Your trainers are not just topic experts, but practitioners. Members of the faculty for this event have negotiated with OCR on behalf of colleges and universities, conducted investigations, run athletics programs, litigated Title IX cases, served as experts and submitted amici in Title IX cases, trained investigators, and have published extensively on this topic. We know it inside out, and after four days, so will you. This course will place you in the best possible position to respond to and defend institutional competence on discrimination grievances. As this is the only event of its kind, you can’t get this training anywhere else.


8:30am to 4:30pm Monday, January 28th

8:30am to 6:00pm Tuesday, January 29th

8:30am to 4:30pm Wednesday, January 30th

8:30am to 2pm Thursday, January 31st


The first part of Day One will offer a review of a host of OCR investigations and case law that must inform our Title IX compliance practices. Liability concepts of actual notice, deliberate indifference, off-campus jurisdiction, and victim’s rights will be explored with a wide-angle lens. Participants will learn how to provide an equitable process with equitable results. Participants will learn about new enforcement initiatives, Dear Colleague Letters, potential upcoming new Title IX Guidance, and the investigations of Notre Dame College and Eastern Michigan University, which have resulted in OCR-labeled “model programs.”

Day One of this course also will offer a comprehensive exploration of the topic of gender discrimination in overview, and the role of the Title IX Coordinator as:

  • Contact for government inquiries
  • Point person for campus complaints
  • Creator and implementer of appropriate policy
  • Assurance of 1st Amendment protections
  • Prevention and remediation of gender discrimination
  • Prevention and remediation of sexual harassment
  • Prevention and remediation of sexual assault
  • Prevention and remediation of stalking
  • Prevention and remediation of intimate partner and relationship violence
  • Prevention and remediation of bullying and cyberbullying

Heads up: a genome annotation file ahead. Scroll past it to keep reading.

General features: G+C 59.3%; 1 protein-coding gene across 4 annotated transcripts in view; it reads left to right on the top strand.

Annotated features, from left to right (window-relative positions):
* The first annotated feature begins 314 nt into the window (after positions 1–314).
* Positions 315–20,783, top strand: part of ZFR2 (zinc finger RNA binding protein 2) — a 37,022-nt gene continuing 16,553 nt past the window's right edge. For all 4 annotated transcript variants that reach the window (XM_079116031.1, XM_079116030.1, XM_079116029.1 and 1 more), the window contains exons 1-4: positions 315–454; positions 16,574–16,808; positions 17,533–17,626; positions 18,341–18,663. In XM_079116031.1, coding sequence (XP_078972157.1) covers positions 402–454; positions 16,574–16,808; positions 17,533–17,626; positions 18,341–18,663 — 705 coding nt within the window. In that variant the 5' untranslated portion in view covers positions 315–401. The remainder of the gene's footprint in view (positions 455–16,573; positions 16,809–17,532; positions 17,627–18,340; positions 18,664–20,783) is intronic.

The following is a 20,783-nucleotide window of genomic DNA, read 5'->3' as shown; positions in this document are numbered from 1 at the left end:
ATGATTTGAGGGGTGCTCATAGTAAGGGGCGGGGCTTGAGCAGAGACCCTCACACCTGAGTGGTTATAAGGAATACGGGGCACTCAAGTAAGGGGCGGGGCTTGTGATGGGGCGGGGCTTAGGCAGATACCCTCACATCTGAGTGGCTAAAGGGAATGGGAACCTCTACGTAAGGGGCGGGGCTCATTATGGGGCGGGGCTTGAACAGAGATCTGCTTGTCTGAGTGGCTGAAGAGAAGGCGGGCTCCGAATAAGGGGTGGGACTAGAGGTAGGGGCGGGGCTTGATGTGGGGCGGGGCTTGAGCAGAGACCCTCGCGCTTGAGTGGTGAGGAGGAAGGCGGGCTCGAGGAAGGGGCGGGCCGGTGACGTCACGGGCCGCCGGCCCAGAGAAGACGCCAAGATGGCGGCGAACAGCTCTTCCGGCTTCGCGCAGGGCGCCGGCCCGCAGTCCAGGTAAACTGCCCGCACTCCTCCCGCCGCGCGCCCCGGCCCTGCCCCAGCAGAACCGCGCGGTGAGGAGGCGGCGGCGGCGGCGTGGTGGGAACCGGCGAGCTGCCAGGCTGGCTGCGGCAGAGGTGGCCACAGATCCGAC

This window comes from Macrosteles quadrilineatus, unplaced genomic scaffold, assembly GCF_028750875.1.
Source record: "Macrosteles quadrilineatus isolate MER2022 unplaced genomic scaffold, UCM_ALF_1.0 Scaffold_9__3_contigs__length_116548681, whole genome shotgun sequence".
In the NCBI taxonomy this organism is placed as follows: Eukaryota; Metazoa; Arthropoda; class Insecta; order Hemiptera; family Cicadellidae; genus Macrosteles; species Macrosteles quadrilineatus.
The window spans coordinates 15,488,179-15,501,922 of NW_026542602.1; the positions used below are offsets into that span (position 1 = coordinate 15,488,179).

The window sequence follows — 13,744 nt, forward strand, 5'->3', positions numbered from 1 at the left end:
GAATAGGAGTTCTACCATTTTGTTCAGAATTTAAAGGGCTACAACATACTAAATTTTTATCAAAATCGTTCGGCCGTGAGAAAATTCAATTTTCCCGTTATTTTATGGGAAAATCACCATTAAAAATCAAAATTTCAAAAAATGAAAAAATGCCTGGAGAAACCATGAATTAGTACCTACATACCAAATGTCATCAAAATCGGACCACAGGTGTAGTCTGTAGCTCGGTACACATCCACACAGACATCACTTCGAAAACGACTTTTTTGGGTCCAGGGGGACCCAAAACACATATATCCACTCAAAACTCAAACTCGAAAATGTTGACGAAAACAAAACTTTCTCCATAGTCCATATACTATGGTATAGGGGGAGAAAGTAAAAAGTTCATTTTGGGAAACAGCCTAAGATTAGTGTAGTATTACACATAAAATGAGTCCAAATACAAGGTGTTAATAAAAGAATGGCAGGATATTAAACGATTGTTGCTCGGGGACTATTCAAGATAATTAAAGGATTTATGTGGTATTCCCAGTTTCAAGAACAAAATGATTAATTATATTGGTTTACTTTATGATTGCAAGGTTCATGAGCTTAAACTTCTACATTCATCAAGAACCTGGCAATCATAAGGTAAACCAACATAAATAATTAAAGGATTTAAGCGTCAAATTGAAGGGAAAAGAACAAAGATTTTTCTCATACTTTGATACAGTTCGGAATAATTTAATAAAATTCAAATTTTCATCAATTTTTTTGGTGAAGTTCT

• Oversight and coordination of prompt and equitable grievance procedures

Did you know that you were legally required to be and do all of these things as Coordinator? How many of you feel well-prepared to deal with all of these issues? There’s more…and Day One will give you the comprehensive perspective.

Is this beginning to sound like a full-time job? For many Coordinators who often have other primary responsibilities, Title IX is just an “add-on responsibility.” This course will give you the knowledge and skills to adequately and thoroughly manage the responsibilities you have been given.


On Day Two we will continue discussing the role of the Title IX Coordinator….

  • Supervisor of the interaction of Title IX and VII coordinator and inter-relation
  • Supervisor of investigations
  • Compliance auditor
  • Trainer or convener of broad training requirements for employees, boards, investigators and appeals officers
  • Coordinator of the interaction of multiple student and employee grievance processes
  • Section 504 Disabilities Compliance Oversight
  • Oversight of athletics gender equity
  • Assurance of equitable remedies for discrimination
  • Prevention and remediation of retaliation
  • Prevention of recurrence and assurance of compliance with sanctions
  • Interaction with OCR investigations and compliance with consent decrees…

Day Two will also see the faculty drill down on the topics of:

  • stalking
  • relationship violence
  • bullying
  • sexual harassment
  • and sexual assault

And, will cover everything from rights to remedies, including:

  • policy
  • definitions of misconduct
  • retaliation
  • prompt timeframes for resolution
  • evidentiary standards
  • and appeals

The afternoon is Investigations, Part One. When Investigations Training is over, participants will have a clear understanding of how to train investigators, supervise investigations and structure a proficient gender discrimination/civil rights investigation model. The first half of Investigations will focus on how to structure an appropriate civil rights investigation model from a process perspective, answering questions such as:

  • Who should investigate?
  • Should there be more than one investigator?
  • Should the investigator interview witnesses, gather evidence, or do more?
  • What kind of notes should be kept?
  • How is a decision rendered?
  • What happens after the decision?
  • How is notice given to the accused individual?
  • What is the gatekeeping function, and why is it essential?
  • How is investigation different in HR contexts than in student conduct contexts?
  • What is the role of campus law enforcement in civil rights investigations?
  • What is the appropriate standard of proof?
  • Is a hearing necessary?
  • What role does the investigator play in an eventual hearing?
  • How important is the creation of an investigation report?
  • How does this model alter the current student conduct model used
    to address sexual assaults, stalking, intimate partner violence, etc.?